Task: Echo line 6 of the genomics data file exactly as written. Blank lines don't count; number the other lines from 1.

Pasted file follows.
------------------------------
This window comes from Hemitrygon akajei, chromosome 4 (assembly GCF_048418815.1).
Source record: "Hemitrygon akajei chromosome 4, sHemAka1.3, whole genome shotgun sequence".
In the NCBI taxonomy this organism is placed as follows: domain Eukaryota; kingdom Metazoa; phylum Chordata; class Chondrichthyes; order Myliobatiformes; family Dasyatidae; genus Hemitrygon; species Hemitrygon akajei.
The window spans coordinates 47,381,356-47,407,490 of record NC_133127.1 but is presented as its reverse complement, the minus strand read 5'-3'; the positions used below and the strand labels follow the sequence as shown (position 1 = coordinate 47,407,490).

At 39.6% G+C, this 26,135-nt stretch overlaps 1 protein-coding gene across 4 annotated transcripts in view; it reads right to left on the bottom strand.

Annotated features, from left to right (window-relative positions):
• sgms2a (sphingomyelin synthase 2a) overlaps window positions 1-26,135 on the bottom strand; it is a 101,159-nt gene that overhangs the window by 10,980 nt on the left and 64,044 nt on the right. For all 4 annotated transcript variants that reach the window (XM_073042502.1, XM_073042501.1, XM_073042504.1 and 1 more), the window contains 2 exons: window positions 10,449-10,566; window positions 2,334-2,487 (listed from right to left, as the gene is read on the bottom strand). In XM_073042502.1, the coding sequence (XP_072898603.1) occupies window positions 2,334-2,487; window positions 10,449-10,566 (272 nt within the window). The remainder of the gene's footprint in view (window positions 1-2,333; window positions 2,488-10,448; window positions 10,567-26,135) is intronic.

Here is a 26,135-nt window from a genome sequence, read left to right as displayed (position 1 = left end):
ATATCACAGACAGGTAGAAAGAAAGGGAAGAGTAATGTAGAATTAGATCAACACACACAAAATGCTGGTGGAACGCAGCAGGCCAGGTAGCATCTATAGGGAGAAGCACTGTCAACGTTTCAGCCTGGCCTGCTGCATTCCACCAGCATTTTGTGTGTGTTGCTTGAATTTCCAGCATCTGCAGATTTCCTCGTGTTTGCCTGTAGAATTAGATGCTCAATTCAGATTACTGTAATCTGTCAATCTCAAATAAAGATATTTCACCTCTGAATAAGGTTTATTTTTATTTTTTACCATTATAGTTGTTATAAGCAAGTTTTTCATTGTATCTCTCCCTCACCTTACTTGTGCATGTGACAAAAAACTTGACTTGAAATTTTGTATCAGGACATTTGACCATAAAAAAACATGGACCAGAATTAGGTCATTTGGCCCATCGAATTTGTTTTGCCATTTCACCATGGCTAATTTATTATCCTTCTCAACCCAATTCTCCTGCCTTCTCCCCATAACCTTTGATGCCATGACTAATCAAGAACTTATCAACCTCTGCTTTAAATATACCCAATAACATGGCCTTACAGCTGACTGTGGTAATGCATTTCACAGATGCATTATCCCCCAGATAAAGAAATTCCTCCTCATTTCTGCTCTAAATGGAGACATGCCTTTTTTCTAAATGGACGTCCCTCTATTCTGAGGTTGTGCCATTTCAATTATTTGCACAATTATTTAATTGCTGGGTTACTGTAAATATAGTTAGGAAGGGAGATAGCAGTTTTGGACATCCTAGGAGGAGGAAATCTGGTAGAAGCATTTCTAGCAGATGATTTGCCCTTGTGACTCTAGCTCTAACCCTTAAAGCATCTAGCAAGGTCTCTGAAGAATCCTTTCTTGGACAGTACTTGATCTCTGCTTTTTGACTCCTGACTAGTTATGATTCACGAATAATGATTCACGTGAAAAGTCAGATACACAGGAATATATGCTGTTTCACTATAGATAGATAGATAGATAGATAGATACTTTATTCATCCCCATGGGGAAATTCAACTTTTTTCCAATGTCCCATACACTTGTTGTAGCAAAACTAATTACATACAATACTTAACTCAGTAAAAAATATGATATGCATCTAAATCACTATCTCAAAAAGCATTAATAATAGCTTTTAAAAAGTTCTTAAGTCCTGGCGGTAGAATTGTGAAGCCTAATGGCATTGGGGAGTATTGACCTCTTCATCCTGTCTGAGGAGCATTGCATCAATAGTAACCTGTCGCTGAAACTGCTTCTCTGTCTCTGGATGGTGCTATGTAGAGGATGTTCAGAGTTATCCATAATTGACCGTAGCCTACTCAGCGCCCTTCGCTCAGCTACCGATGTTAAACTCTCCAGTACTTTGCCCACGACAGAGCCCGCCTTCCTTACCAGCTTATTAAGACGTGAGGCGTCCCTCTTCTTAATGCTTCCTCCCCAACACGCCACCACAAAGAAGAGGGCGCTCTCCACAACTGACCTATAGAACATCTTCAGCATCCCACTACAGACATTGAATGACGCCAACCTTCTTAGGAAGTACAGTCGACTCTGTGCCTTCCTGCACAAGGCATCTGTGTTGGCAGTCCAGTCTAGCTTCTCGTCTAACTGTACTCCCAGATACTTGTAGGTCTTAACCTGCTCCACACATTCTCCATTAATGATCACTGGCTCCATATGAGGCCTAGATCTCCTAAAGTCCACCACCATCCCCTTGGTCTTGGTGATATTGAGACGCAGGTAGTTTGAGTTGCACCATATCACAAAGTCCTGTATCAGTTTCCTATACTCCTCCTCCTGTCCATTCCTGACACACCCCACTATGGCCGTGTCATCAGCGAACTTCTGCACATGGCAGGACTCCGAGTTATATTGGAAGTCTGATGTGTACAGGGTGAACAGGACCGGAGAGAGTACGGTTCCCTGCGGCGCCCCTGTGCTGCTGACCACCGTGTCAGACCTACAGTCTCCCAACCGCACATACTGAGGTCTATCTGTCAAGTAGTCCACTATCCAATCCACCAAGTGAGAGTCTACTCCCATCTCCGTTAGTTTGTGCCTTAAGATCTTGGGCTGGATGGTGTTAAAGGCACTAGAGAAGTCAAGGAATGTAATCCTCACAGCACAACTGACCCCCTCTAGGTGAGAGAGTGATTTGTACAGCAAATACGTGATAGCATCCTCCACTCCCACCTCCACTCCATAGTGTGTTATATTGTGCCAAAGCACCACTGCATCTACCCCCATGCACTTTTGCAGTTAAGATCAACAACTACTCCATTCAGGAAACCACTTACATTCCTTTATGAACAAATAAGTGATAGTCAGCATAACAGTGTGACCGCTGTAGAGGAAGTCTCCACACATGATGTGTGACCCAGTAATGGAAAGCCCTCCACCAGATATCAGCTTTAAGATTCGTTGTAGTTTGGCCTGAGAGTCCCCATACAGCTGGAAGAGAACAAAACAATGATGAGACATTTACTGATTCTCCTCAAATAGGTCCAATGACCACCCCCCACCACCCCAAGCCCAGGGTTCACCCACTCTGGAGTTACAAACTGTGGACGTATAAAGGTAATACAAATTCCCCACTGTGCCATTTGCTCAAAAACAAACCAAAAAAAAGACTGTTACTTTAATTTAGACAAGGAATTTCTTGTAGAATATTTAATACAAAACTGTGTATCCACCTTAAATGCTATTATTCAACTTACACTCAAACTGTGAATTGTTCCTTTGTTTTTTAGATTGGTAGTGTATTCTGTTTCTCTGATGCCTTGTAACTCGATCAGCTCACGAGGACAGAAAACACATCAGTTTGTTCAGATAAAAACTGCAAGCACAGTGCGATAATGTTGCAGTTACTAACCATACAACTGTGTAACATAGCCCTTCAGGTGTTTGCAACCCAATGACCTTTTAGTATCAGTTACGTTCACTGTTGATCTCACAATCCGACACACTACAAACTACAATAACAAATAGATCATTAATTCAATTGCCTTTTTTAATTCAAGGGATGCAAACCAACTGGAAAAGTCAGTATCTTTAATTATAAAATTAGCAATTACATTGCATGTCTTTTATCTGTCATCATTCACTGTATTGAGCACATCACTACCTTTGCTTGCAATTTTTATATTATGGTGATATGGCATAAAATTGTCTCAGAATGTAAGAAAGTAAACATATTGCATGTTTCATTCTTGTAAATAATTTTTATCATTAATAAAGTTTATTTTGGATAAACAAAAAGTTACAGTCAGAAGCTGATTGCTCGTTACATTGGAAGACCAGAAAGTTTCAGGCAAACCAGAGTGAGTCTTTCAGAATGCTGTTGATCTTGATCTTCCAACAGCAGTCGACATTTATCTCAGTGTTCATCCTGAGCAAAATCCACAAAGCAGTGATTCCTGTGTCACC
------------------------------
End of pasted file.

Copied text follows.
Annotated features, from left to right (window-relative positions):